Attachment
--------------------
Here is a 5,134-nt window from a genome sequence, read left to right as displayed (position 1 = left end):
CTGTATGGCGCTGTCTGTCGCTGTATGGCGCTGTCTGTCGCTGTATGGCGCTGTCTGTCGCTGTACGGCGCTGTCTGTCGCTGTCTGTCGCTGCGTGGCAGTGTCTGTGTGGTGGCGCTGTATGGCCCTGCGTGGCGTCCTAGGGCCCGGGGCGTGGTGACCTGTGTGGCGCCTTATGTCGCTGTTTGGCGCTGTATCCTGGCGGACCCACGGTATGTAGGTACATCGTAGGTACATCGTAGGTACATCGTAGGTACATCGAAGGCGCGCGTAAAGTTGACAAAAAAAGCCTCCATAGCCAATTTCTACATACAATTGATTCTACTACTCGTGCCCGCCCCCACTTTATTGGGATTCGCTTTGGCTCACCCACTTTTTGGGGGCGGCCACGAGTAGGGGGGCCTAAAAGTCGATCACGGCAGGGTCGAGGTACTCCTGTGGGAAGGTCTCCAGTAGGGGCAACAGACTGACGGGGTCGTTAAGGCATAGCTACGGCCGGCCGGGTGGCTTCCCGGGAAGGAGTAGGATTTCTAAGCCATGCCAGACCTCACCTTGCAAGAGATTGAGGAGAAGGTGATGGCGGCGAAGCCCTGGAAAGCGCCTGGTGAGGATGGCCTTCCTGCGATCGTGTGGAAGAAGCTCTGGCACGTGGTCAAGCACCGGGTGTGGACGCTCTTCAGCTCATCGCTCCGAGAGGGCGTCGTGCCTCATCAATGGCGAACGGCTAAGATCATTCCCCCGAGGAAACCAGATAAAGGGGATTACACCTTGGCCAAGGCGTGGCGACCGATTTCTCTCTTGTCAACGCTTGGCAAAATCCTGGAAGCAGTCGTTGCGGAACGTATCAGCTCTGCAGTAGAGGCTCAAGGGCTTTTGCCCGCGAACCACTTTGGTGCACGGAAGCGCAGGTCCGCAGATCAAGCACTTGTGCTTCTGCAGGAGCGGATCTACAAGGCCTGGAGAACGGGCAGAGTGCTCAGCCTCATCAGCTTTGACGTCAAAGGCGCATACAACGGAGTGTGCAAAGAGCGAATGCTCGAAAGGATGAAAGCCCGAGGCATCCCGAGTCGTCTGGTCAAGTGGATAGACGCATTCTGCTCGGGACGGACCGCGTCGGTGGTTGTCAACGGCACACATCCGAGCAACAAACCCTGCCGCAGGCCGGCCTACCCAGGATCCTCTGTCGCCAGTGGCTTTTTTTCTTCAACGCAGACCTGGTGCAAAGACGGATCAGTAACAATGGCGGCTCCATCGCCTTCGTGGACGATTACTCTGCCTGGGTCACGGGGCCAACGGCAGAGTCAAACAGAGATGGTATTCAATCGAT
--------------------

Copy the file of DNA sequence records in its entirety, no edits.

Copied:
Here is a 5,134-nt window from a genome sequence, read left to right as displayed (position 1 = left end):
CTGTATGGCGCTGTCTGTCGCTGTATGGCGCTGTCTGTCGCTGTATGGCGCTGTCTGTCGCTGTACGGCGCTGTCTGTCGCTGTCTGTCGCTGCGTGGCAGTGTCTGTGTGGTGGCGCTGTATGGCCCTGCGTGGCGTCCTAGGGCCCGGGGCGTGGTGACCTGTGTGGCGCCTTATGTCGCTGTTTGGCGCTGTATCCTGGCGGACCCACGGTATGTAGGTACATCGTAGGTACATCGTAGGTACATCGTAGGTACATCGAAGGCGCGCGTAAAGTTGACAAAAAAAGCCTCCATAGCCAATTTCTACATACAATTGATTCTACTACTCGTGCCCGCCCCCACTTTATTGGGATTCGCTTTGGCTCACCCACTTTTTGGGGGCGGCCACGAGTAGGGGGGCCTAAAAGTCGATCACGGCAGGGTCGAGGTACTCCTGTGGGAAGGTCTCCAGTAGGGGCAACAGACTGACGGGGTCGTTAAGGCATAGCTACGGCCGGCCGGGTGGCTTCCCGGGAAGGAGTAGGATTTCTAAGCCATGCCAGACCTCACCTTGCAAGAGATTGAGGAGAAGGTGATGGCGGCGAAGCCCTGGAAAGCGCCTGGTGAGGATGGCCTTCCTGCGATCGTGTGGAAGAAGCTCTGGCACGTGGTCAAGCACCGGGTGTGGACGCTCTTCAGCTCATCGCTCCGAGAGGGCGTCGTGCCTCATCAATGGCGAACGGCTAAGATCATTCCCCCGAGGAAACCAGATAAAGGGGATTACACCTTGGCCAAGGCGTGGCGACCGATTTCTCTCTTGTCAACGCTTGGCAAAATCCTGGAAGCAGTCGTTGCGGAACGTATCAGCTCTGCAGTAGAGGCTCAAGGGCTTTTGCCCGCGAACCACTTTGGTGCACGGAAGCGCAGGTCCGCAGATCAAGCACTTGTGCTTCTGCAGGAGCGGATCTACAAGGCCTGGAGAACGGGCAGAGTGCTCAGCCTCATCAGCTTTGACGTCAAAGGCGCATACAACGGAGTGTGCAAAGAGCGAATGCTCGAAAGGATGAAAGCCCGAGGCATCCCGAGTCGTCTGGTCAAGTGGATAGACGCATTCTGCTCGGGACGGACCGCGTCGGTGGTTGTCAACGGCACACATCCGAGCAACAAACCCTGCCGCAGGCCGGCCTACCCAGGATCCTCTGTCGCCAGTGGCTTTTTTTCTTCAACGCAGACCTGGTGCAAAGACGGATCAGTAACAATGGCGGCTCCATCGCCTTCGTGGACGATTACTCTGCCTGGGTCACGGGGCCAACGGCAGAGTCAAACAGAGATGGTATTCAATCGAT